Later in the day, I made a second-go send of Middle Aged Vandals – 5.11c; I was happy to finally find some success with my first “hard” climb of the trip. It really should have been a flash, I called for a take just before pulling to the finish jug. Typical Andrew wuss-out attempt, those who belay in the future have permission to make me take the leader fall.

Dom was the first person to take me out on a real climbing trip, it’s been great to seem him get continued success. With a quick burn just to suss-out the beta, he pulled through for a second-go send of The Quickening – 5.12c, his strongest send at Smith to date. I was afraid I had short roped him on the belay, only to learn that his screaming had been because he was so pumped he couldn’t even hold on to jugs. When I first started climbing, I remember very distinctly Dom telling me that he enjoys routes more than I do, because he doesn’t get pumped. Let it be known that I untied his knot for him.

The Quickening – 5.12c

Dom pulling into the first crux

I was psyched to find some success myself this trip, pulling together a send of Cool Ranch Flavor Finish – 5.12a the day before I left. This was only the second .12a I have sent, it was really gratifying to know that I was able to maintain my fitness over a dearth of outdoor climbing during the winter. Giving it 3 days of effort, I sent on the 3rd go of the day (7th total), barely expecting to pull through the crimpy crux at the top. Apologies to whoever’s blood I may have curdled with my screams when falling off on earlier attempts.

Smith has a lot of really strong people, 5.14 climbers seem to be around every corner. Being a relatively new climber, I still get pretty star-struck when around those who pull two to three grades higher than I do. The cool thing about the locals here is that they’re all really down to earth, and treated me as a friend rather than as a gumby. Ryan Palo, the strong-boy who sent To Bolt or Not To Be – 5.14a just the month before, gave me beta on Cool Ranch Flavor, just as psyched for me to send as himself. Paige Claassen also came into town, although I didn’t build up the courage to ask for a picture, it was inspiring to watch her climb. I hope both of them send their respective projects soon.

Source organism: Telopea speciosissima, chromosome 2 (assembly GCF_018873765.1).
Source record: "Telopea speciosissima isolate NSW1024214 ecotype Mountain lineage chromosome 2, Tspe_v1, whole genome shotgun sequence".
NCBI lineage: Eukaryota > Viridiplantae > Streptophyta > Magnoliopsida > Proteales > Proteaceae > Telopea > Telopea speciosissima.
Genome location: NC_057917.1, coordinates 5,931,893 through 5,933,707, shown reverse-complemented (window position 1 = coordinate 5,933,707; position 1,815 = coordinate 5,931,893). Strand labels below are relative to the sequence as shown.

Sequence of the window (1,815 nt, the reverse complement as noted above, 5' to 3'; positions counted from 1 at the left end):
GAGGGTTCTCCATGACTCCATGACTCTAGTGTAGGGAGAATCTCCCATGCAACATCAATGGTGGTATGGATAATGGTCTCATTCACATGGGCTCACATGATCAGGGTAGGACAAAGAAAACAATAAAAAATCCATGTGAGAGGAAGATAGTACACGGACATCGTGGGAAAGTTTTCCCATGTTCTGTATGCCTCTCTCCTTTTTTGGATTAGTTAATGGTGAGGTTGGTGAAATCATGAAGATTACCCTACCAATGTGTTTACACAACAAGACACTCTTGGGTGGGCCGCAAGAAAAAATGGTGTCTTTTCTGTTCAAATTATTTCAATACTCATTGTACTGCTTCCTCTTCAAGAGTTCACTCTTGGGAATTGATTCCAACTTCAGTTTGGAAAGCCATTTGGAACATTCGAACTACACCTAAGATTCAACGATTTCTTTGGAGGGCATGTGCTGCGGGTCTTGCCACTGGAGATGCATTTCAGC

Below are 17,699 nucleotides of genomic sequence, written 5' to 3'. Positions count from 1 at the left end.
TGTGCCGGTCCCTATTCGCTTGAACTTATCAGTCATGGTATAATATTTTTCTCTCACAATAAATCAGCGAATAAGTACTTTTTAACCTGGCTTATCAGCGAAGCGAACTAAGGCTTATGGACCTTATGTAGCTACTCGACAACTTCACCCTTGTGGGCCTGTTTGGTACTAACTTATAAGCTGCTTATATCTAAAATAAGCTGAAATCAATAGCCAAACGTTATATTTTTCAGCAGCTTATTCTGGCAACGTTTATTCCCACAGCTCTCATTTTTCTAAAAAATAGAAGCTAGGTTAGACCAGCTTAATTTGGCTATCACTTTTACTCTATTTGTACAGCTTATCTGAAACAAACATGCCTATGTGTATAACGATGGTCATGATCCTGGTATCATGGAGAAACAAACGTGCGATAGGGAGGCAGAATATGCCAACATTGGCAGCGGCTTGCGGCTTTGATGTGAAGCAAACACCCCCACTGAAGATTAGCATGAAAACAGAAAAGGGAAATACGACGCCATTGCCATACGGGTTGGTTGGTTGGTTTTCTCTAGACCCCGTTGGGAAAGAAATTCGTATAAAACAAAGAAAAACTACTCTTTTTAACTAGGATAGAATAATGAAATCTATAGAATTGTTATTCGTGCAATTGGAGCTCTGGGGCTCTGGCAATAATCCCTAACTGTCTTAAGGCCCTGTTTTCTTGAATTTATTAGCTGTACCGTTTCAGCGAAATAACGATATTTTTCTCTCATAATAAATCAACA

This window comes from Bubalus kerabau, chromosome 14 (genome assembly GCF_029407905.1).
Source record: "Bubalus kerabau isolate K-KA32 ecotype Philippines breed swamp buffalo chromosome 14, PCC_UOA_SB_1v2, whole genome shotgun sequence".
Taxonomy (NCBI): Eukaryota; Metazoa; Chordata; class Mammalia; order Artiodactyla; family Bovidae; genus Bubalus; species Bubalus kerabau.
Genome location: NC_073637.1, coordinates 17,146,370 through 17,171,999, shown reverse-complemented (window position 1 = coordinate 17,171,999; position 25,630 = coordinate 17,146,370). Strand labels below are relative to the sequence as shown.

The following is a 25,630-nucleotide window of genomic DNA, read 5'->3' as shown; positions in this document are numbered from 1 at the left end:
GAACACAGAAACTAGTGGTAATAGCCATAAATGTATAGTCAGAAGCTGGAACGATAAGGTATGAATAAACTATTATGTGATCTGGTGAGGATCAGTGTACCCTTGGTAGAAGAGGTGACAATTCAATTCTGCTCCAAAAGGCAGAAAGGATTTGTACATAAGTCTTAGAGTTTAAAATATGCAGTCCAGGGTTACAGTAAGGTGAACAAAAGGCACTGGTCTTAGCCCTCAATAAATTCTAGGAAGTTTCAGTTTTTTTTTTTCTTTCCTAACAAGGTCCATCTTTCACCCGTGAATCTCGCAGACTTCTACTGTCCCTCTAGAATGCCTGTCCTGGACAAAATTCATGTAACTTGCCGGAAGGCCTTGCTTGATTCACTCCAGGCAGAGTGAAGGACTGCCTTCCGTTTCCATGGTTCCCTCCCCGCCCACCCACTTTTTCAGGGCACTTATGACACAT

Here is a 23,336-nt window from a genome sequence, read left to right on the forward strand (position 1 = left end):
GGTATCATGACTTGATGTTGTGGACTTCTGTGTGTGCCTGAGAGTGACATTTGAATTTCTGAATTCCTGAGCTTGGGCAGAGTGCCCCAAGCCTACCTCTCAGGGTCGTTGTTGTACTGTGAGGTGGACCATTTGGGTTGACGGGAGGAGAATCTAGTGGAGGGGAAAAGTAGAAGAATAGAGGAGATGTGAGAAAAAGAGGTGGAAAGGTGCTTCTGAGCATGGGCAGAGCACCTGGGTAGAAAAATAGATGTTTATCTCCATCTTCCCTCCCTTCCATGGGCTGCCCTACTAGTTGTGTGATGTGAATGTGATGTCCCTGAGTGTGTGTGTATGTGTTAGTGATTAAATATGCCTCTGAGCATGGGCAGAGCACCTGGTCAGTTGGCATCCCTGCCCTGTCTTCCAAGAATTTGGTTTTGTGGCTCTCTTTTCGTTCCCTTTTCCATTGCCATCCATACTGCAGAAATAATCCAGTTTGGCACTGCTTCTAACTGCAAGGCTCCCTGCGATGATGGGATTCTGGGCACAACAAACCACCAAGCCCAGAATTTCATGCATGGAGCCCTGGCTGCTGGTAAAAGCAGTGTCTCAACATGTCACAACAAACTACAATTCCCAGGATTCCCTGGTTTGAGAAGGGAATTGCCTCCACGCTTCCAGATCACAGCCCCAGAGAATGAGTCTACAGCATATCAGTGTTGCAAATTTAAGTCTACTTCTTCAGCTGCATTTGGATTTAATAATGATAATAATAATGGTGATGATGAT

To Bolt or Not To Be – 5.14a

I wish I didn’t have to leave Smith so soon. This little slice of heaven is my favorite climbing destination in the world, and I can’t wait to make it back. For now, I’ll be hitting the gym, pretending to get strong enough to cut my teeth on all the projects I left behind.

Bivouac Area

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SENT

Posted: September 11, 2010 in Climbing
Tags: , ,

What grade do I climb at now? 5.12a went down after 5 tries over three days, for a total of about 6 falls. Does this mean I should start trying harder and harder things? I greatly credit my friends for picking new projects for me, pushing me to ignore my limits, and making me constantly try to improve my climbing. It’s taken a whole season, but I’m finally starting to realize that I’m not a low 10 climber anymore. I can try harder things.

Thursday went (almost) just the way I had hoped it would. Jessica, Micah, and I made the hike up to World Wall 1 in the light mist, hoping and praying that the wall would be dry. And everything was, excluding some climbs to the far left. Micah quickly put up the draws on Aborigine, and I came on behind for a warm up. Forgetting the beta halfway up the climb, I traversed left when I should have climbed up and right, causing me to lose precious energy and gas-out and fall at the final clip. I had fallen, was flash pumped, and worried out of my mind that Rainy Day Women would become a red-point epic, that I would come so close to finishing so many times but never be able to actually do it. As these negative thoughts creeped into my head, I quickly shoved them aside and tried to think of anything but my project at all. I thought about the weather, my lunch, traffic up towards North Bend, anything that would prevent me from thinking negative thoughts about my attempt to come.